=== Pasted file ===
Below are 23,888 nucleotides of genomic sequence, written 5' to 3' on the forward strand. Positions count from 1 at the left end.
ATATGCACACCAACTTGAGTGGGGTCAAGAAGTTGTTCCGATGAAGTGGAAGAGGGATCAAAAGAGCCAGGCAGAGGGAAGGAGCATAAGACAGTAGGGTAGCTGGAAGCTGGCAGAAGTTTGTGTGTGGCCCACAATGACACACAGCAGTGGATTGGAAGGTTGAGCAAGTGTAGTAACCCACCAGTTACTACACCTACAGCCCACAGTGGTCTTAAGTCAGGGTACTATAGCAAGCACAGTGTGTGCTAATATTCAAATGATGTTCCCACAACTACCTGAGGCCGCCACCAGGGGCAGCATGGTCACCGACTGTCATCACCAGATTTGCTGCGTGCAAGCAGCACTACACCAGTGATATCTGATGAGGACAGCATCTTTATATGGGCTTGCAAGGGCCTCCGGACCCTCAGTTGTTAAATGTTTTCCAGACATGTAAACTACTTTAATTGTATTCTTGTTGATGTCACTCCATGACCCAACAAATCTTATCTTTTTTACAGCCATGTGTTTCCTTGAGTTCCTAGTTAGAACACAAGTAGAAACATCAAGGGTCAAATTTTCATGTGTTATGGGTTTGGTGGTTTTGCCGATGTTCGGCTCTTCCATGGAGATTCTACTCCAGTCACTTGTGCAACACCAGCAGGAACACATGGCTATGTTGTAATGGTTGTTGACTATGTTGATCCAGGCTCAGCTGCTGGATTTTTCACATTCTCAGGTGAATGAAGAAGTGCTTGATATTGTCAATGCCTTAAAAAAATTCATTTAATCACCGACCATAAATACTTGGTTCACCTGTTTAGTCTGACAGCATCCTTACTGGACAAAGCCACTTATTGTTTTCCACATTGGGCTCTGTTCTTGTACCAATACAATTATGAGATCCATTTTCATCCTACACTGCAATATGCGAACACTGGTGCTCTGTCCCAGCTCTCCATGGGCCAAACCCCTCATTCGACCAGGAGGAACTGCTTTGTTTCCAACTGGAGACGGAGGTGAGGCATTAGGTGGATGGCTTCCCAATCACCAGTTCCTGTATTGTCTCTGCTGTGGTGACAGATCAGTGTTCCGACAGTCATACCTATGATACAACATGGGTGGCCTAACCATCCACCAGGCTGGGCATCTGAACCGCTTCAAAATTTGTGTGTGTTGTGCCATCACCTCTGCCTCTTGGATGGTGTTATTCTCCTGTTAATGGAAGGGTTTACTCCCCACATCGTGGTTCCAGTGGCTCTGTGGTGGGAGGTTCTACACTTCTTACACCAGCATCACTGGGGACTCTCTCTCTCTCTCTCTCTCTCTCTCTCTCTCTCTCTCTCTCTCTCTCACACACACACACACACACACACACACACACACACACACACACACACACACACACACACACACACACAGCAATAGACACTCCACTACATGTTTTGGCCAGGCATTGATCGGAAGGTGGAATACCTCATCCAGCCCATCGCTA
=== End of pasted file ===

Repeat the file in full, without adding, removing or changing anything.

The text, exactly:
Below are 23,888 nucleotides of genomic sequence, written 5' to 3' on the forward strand. Positions count from 1 at the left end.
ATATGCACACCAACTTGAGTGGGGTCAAGAAGTTGTTCCGATGAAGTGGAAGAGGGATCAAAAGAGCCAGGCAGAGGGAAGGAGCATAAGACAGTAGGGTAGCTGGAAGCTGGCAGAAGTTTGTGTGTGGCCCACAATGACACACAGCAGTGGATTGGAAGGTTGAGCAAGTGTAGTAACCCACCAGTTACTACACCTACAGCCCACAGTGGTCTTAAGTCAGGGTACTATAGCAAGCACAGTGTGTGCTAATATTCAAATGATGTTCCCACAACTACCTGAGGCCGCCACCAGGGGCAGCATGGTCACCGACTGTCATCACCAGATTTGCTGCGTGCAAGCAGCACTACACCAGTGATATCTGATGAGGACAGCATCTTTATATGGGCTTGCAAGGGCCTCCGGACCCTCAGTTGTTAAATGTTTTCCAGACATGTAAACTACTTTAATTGTATTCTTGTTGATGTCACTCCATGACCCAACAAATCTTATCTTTTTTACAGCCATGTGTTTCCTTGAGTTCCTAGTTAGAACACAAGTAGAAACATCAAGGGTCAAATTTTCATGTGTTATGGGTTTGGTGGTTTTGCCGATGTTCGGCTCTTCCATGGAGATTCTACTCCAGTCACTTGTGCAACACCAGCAGGAACACATGGCTATGTTGTAATGGTTGTTGACTATGTTGATCCAGGCTCAGCTGCTGGATTTTTCACATTCTCAGGTGAATGAAGAAGTGCTTGATATTGTCAATGCCTTAAAAAAATTCATTTAATCACCGACCATAAATACTTGGTTCACCTGTTTAGTCTGACAGCATCCTTACTGGACAAAGCCACTTATTGTTTTCCACATTGGGCTCTGTTCTTGTACCAATACAATTATGAGATCCATTTTCATCCTACACTGCAATATGCGAACACTGGTGCTCTGTCCCAGCTCTCCATGGGCCAAACCCCTCATTCGACCAGGAGGAACTGCTTTGTTTCCAACTGGAGACGGAGGTGAGGCATTAGGTGGATGGCTTCCCAATCACCAGTTCCTGTATTGTCTCTGCTGTGGTGACAGATCAGTGTTCCGACAGTCATACCTATGATACAACATGGGTGGCCTAACCATCCACCAGGCTGGGCATCTGAACCGCTTCAAAATTTGTGTGTGTTGTGCCATCACCTCTGCCTCTTGGATGGTGTTATTCTCCTGTTAATGGAAGGGTTTACTCCCCACATCGTGGTTCCAGTGGCTCTGTGGTGGGAGGTTCTACACTTCTTACACCAGCATCACTGGGGACTCTCTCTCTCTCTCTCTCTCTCTCTCTCTCTCTCTCTCTCTCTCTCTCACACACACACACACACACACACACACACACACACACACACACACACACACACACACACACACACACAGCAATAGACACTCCACTACATGTTTTGGCCAGGCATTGATCGGAAGGTGGAATACCTCATCCAGCCCATCGCTA